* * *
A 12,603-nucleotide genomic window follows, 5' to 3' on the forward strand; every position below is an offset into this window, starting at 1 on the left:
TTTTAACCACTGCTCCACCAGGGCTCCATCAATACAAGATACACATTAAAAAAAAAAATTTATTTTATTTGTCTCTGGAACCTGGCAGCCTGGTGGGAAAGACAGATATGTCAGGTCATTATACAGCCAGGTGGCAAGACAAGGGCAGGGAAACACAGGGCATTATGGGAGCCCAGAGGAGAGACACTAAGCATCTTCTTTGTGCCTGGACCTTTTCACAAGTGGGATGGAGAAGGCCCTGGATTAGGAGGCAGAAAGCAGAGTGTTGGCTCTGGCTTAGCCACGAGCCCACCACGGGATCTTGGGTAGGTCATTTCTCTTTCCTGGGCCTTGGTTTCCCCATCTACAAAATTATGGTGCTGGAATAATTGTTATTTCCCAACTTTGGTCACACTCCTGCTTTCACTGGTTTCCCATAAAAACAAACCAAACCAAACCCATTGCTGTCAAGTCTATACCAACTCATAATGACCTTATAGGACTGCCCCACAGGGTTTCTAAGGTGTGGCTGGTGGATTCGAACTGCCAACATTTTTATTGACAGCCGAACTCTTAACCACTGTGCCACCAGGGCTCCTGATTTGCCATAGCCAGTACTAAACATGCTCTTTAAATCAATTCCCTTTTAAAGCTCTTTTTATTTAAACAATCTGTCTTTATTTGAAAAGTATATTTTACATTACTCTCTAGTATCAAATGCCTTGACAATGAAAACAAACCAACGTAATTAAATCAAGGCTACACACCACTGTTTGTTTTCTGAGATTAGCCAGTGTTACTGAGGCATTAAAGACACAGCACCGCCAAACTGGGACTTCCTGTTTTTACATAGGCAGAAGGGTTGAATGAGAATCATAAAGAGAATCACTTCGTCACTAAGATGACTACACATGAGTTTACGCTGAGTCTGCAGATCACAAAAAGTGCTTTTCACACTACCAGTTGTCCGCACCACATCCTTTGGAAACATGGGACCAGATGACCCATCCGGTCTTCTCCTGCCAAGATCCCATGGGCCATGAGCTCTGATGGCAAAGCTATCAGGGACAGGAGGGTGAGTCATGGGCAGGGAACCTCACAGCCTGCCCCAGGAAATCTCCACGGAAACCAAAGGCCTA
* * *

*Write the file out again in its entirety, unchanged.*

A 12,603-nucleotide genomic window follows, 5' to 3' on the forward strand; every position below is an offset into this window, starting at 1 on the left:
TTTTAACCACTGCTCCACCAGGGCTCCATCAATACAAGATACACATTAAAAAAAAAAATTTATTTTATTTGTCTCTGGAACCTGGCAGCCTGGTGGGAAAGACAGATATGTCAGGTCATTATACAGCCAGGTGGCAAGACAAGGGCAGGGAAACACAGGGCATTATGGGAGCCCAGAGGAGAGACACTAAGCATCTTCTTTGTGCCTGGACCTTTTCACAAGTGGGATGGAGAAGGCCCTGGATTAGGAGGCAGAAAGCAGAGTGTTGGCTCTGGCTTAGCCACGAGCCCACCACGGGATCTTGGGTAGGTCATTTCTCTTTCCTGGGCCTTGGTTTCCCCATCTACAAAATTATGGTGCTGGAATAATTGTTATTTCCCAACTTTGGTCACACTCCTGCTTTCACTGGTTTCCCATAAAAACAAACCAAACCAAACCCATTGCTGTCAAGTCTATACCAACTCATAATGACCTTATAGGACTGCCCCACAGGGTTTCTAAGGTGTGGCTGGTGGATTCGAACTGCCAACATTTTTATTGACAGCCGAACTCTTAACCACTGTGCCACCAGGGCTCCTGATTTGCCATAGCCAGTACTAAACATGCTCTTTAAATCAATTCCCTTTTAAAGCTCTTTTTATTTAAACAATCTGTCTTTATTTGAAAAGTATATTTTACATTACTCTCTAGTATCAAATGCCTTGACAATGAAAACAAACCAACGTAATTAAATCAAGGCTACACACCACTGTTTGTTTTCTGAGATTAGCCAGTGTTACTGAGGCATTAAAGACACAGCACCGCCAAACTGGGACTTCCTGTTTTTACATAGGCAGAAGGGTTGAATGAGAATCATAAAGAGAATCACTTCGTCACTAAGATGACTACACATGAGTTTACGCTGAGTCTGCAGATCACAAAAAGTGCTTTTCACACTACCAGTTGTCCGCACCACATCCTTTGGAAACATGGGACCAGATGACCCATCCGGTCTTCTCCTGCCAAGATCCCATGGGCCATGAGCTCTGATGGCAAAGCTATCAGGGACAGGAGGGTGAGTCATGGGCAGGGAACCTCACAGCCTGCCCCAGGAAATCTCCACGGAAACCAAAGGCCTA